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Trolling for languages

Richard Kerr kerrr at CRYPTIC.RCH.UNIMELB.EDU.AU
Wed Jul 1 19:12:41 EST 1998

At 12:53 1/07/98 -0400, you wrote:
>In article <35996492.9D430F09 at banet.net>, skring at banet.net wrote:
>> Bryan J. Maloney wrote:
>> > Mentipoo, I "grok" the Latin you used just fine.  I also consider Latin to
>> > be useful for historians and antiquarians.  It's dead.  No natural
>> > scientist needs it these days.
>> >
>> > If you consider how many words in most modern Western languages are
>> > of Latin or Greek, you would not call either a dead language.  If anything,
>> > English is an almost dead language, as there is very little Angle-ish left
>> > in it.
>> (Sorry; just couldn't resist this iconoclasm)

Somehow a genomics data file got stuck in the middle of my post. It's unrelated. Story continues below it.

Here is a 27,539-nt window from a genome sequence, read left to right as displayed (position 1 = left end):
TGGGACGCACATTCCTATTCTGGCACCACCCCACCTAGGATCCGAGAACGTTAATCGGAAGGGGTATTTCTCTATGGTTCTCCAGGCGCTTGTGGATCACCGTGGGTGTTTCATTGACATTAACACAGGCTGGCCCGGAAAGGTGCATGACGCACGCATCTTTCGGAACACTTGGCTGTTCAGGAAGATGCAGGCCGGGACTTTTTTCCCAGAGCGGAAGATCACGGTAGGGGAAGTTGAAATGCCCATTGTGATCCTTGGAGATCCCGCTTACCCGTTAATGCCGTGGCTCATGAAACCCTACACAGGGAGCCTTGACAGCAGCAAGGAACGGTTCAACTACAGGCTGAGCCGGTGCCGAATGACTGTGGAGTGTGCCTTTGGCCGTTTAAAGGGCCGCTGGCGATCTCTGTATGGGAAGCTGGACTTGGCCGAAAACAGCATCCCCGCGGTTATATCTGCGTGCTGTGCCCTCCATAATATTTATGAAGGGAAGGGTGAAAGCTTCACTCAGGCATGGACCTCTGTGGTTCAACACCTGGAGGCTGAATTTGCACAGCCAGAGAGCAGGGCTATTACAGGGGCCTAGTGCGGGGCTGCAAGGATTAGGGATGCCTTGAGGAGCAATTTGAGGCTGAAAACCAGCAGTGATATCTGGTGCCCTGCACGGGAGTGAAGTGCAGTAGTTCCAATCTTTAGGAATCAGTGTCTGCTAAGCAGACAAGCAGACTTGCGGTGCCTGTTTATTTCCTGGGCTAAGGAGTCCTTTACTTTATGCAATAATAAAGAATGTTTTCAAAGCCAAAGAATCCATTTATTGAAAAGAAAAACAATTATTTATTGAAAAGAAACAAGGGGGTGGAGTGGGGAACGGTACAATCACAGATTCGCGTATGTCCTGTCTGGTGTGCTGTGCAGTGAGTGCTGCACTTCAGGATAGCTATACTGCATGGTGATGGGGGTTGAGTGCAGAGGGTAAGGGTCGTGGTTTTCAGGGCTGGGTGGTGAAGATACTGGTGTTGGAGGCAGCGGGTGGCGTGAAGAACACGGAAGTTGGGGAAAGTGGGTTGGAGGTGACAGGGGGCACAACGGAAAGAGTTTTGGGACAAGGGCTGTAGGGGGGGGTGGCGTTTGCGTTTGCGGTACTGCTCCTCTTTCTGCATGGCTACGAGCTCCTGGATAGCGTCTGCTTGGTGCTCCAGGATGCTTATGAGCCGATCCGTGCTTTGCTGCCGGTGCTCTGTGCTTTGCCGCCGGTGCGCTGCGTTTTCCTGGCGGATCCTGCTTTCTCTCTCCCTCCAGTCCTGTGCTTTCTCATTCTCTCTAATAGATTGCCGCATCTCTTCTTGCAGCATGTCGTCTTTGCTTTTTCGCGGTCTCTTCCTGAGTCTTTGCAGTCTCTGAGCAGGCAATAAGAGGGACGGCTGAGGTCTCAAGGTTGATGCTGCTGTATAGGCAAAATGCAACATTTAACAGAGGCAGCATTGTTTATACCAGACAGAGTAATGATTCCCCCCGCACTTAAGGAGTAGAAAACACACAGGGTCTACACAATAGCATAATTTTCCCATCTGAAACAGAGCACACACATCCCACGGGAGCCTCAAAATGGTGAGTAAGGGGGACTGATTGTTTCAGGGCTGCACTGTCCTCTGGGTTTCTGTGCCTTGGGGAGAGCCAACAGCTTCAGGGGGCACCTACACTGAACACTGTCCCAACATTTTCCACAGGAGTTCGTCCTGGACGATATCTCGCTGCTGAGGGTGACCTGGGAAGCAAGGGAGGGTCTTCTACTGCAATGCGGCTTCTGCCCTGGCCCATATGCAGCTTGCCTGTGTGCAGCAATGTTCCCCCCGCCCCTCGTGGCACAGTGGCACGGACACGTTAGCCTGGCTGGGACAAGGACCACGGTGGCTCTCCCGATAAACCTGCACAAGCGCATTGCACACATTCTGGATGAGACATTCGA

>I did not write the second paragraph, and whomever claims that most words
>in English are "composed of Latin or Greek" is only showing off his utter
>ignorance of English, indeed, he is only showing off his utter ignorance
>of northern European languages.

hmm, we are stretching things a little here aren't we?
'many words' is not the same as 'most words' for a start.....you only need
to READ the post for that one.  Also, there is a second subtext
here.....English is a language that has very little Angle-ish left in it, I
agree, as it has a lot (or even 'many') words with French, German or even
Slavic origins (although I admit I can't think of an example for the last
one right now).  The notion of a language being static is not supported by
many people (and IMHO laughable) as language is dynamic, just as its users
(ie: you and me) are similarly dynamic.

a little more constructive debate please.

Richard Kerr.
The Murdoch Institute,
R.C.H. Flemington Rd, Parkville, 3052,
kerrr at cryptic.rch.unimelb.edu.au
Phone (61) 3 9345 5045.
FAX   (61) 3 9348 1391.
'The most interesting things about vertebrates occur in the neural crest.'
	Peter Thorogood.

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